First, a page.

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  • Case study

Playtime, just what the doctor ordered


Quality of Life Observer

- Healthcare

- Sep 30 2014


Playtime isn’t only about games and giggles. Dedicated hospitals provide specialized play services to young patients to ease worries, address phobias and, in some cases, even shorten hospital stays.

As advances in modern medicine increase infant survival rates and help children with challenging diagnosis live better and longer, the number of “medically complex” children in hospitals also rises. These children, currently totaling roughly three million in the US and rising steadily by 5 percent each year, often find themselves in the hospital for days, weeks or months. While hospitals can be a frightening place for anyone, the anxiety and fear that children experience can lead to phobias or non-compliant behavior. With roughly 80 percent of pediatric patients and their families reporting at least some level of traumatic stress while in the hospital, there is a clear need for play services.

A study conducted in the UK reveals that children with access to play services recover faster and have a reduced need for general anesthesia in some cases. Nadine Harding, head of Specialist play services at Birmingham Children’s Hospital links these results, as well as a lowered readmission rate, to the fact that play services make children more receptive and compliant with care directives.

Simplifying the communication process

Often times, hospitalized children become scared, anxious or even angry about their situation.

These emotions can complicate communication between a child and their doctor, nurse or even family members. Trained specialists use play techniques to help children understand information, gain a sense of control and prepare for potentially frightening procedures. For example, Emily and Tommy, puppets at UK’s Birmingham Children’s Hospital, are used to facilitate communication with children. “The non-threatening and simple nature of puppets can be helpful when explaining procedures or medical terms,” says Harding. “In some circumstances, doctors can use the puppet to conduct basic exams, such as checking for pain in a child’s abdomen.”

Puppets and playtime aren’t only for the children, according to Harding, pointing out the benefits that parents and family members experience. “Much of the information you get in hospitals is communicated at a doctor level and tends to be very medical and very intense,” she says. However, while play specialists explain procedures or illnesses to children in a less formal setting, parents tend to pick up things they may have missed or not heard with the doctor.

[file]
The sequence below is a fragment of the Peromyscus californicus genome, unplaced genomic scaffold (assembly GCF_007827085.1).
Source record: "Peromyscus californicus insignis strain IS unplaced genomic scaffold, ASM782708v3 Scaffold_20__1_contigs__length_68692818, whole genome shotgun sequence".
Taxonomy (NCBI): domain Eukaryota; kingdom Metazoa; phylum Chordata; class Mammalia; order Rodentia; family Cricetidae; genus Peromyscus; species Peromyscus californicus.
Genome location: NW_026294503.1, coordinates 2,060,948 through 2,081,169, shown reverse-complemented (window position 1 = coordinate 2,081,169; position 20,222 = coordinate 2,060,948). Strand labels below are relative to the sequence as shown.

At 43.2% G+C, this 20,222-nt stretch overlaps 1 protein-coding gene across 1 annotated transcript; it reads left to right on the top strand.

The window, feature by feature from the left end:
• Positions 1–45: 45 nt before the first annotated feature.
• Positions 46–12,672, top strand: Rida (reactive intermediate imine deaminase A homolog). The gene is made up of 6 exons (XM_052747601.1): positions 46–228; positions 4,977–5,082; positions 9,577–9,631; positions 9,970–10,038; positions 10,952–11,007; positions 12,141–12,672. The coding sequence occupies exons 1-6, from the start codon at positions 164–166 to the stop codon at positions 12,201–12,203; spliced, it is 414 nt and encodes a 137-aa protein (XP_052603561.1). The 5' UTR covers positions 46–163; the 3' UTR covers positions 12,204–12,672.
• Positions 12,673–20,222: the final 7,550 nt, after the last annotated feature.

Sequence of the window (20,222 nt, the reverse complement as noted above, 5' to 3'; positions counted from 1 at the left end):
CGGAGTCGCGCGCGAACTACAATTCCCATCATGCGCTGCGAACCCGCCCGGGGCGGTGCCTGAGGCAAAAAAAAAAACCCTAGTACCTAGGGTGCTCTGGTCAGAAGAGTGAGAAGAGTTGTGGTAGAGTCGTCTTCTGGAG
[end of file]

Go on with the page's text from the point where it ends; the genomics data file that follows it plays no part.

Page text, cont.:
For every patient, for every situation

What works for one child doesn’t necessarily work across the board. Play specialists are constantly challenged to find alternative ways of communicating based on a child’s individual needs, such as using pictures or drawing. In other cases, some hospitals designate a child’s room as a “safe zone”, banning procedures that could cause anxiety or pain. Other institutions allow play specialists to accompany a child into the operating room to explore and familiarize themselves before a procedure.

“It is incredibly important for play facilities to be geared to every type of patient,” says Harding. Playgrounds, for example should be designed to allow access to all patients, whether they can walk, are in a wheelchair or bedbound. “Even our puzzles are equip with magnets so bedbound children can play without the pieces falling out,” she says.

A way to give back

Normalizing play – or basic activities that are not centered on an individual care plan – is an important element in play services as well. Volunteer play facilitators engage with patients or even the siblings of patients, who spend a considerable amount of time in the hospital through arts and crafts, toys and puzzles. “Our volunteers have many motivations,” says Lisa Robinson, volunteer lead at Birmingham Children's Hospital. “Often times they are former patients or relatives of former patients who wish to make a difference in the lives of children and families. Volunteering is their way of ‘giving back’ to the hospital for the care either they or their relatives received.”
 

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